A Very American Coup By Michael – Louis...
So Far, So Good For ‘Shack’
DETROIT — You have to hand it to James “Shack” Harris. He sure knows how look at his job with a “glass is half-full” point of view.
The Grambling legend was named the Detroit Lions’ Senior Personnel Executive in February, joining General Manager Martin Mayhew and head coach Jim Schwartz in the task of rebuilding the franchise that recently became the first in NFL history to suffer through a winless season.
But the Lions aren’t 0-16 any more. They’re 0-0.
“It’s going good — we’re tied for first place, so we’re feeling pretty good,” Harris said of his first few months on the job.
Detroit’s recent futility isn’t limited to just the 2008 season. The Lions haven’t had a winning season since 2000, and haven’t won a playoff game since 1991. Last season Detroit ranked 30th in total offense, 32nd in total defense, and 32nd in points allowed.
In a city already hit hard by the economic downturn, there’s pressure for the Lions to improve immediately. That’s something Harris embraces.
“It’s football,” Harris said. “The objective is to win, regardless of where you start from. Obviously there’s some work to do here, and it’s a challenge, and we welcome that.”
Before coming to the Lions, Harris served as vice president of player personnel for the Jacksonville Jaguars for six seasons. The Jaguars went 50-46 in that span with two playoff appearances, including a 31-29 victory over the Pittsburgh Steelers in the 2007 Wild Card round.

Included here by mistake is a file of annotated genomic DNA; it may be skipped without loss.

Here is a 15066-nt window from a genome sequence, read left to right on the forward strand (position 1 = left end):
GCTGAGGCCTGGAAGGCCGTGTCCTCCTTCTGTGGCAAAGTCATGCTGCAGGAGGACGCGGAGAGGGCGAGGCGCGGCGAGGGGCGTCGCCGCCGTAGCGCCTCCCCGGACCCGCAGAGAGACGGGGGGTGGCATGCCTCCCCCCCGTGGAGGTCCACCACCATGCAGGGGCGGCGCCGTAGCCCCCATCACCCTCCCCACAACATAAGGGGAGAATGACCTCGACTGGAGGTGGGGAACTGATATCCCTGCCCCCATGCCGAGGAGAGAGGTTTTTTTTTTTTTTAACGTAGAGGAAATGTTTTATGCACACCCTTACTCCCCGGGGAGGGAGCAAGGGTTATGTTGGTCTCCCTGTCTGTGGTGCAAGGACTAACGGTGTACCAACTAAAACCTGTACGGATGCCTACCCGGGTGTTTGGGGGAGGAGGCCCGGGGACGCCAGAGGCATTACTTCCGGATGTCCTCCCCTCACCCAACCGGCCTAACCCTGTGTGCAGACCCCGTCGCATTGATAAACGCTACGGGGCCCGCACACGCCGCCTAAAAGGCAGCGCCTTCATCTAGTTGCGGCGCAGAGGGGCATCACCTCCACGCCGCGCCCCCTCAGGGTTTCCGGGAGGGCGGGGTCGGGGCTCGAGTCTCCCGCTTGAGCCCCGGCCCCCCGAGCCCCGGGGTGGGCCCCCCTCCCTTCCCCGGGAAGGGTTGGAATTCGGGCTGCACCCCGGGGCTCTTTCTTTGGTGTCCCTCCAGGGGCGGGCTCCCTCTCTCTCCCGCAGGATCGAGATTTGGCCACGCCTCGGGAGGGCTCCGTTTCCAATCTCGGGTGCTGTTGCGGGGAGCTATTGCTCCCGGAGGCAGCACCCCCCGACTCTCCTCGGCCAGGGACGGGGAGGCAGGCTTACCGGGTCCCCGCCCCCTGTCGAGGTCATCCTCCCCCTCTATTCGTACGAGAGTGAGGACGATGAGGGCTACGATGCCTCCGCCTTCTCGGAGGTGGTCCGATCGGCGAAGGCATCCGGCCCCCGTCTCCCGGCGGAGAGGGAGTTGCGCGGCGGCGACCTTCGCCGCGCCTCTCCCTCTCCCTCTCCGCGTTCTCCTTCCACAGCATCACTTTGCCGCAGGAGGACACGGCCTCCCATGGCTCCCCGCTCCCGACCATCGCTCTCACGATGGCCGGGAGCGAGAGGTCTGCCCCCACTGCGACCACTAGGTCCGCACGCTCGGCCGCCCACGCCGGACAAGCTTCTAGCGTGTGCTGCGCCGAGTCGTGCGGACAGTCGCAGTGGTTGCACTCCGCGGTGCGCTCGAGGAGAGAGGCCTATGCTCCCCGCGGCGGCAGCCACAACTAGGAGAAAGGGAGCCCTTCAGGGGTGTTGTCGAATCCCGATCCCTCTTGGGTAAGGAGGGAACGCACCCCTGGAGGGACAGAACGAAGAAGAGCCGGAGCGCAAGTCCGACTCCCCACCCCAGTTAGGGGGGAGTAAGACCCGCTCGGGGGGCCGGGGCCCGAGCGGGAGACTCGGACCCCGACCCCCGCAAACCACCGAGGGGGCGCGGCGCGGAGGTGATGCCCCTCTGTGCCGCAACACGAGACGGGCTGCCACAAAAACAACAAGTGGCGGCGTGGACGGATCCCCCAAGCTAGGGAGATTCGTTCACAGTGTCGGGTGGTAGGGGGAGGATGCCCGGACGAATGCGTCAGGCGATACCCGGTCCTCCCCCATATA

Harris has 22 years of front office experience to his credit, having also worked for the Tampa Bay Buccaneers, the New York Jets, and the Baltimore Ravens.
The first task for the Lions’ new regime was deciding which player to select with the first overall pick in the 2009 NFL Draft. The Lions opted for Georgia quarterback Matthew Stafford over Wake Forest linebacker Aaron Curry and Baylor offensive tackle Jason Smith.
Detroit went with offense again with its second first-round selection, taking Oklahoma tight end Brandon Pettigrew at No. 20.
The Lions’ drafts have been disasters in recent years, particularly first-round picks. Wide receivers Charles Rogers (No. 2 overall in 2003) and Mike Williams (No. 10 in 2005) are now out of the league. Wideout Roy Williams (No. 7 in 2004) is no longer with the team, and Joey Harrington (No. 3 in 2002) was a bust.
If the Lions are going to reverse their fortunes, Stafford will have to be a bit more productive.
“I don’t want to get into too much detail, but we felt that (Stafford) was the best choice at the time, and we made it,” Harris said. “We think he has a good future.”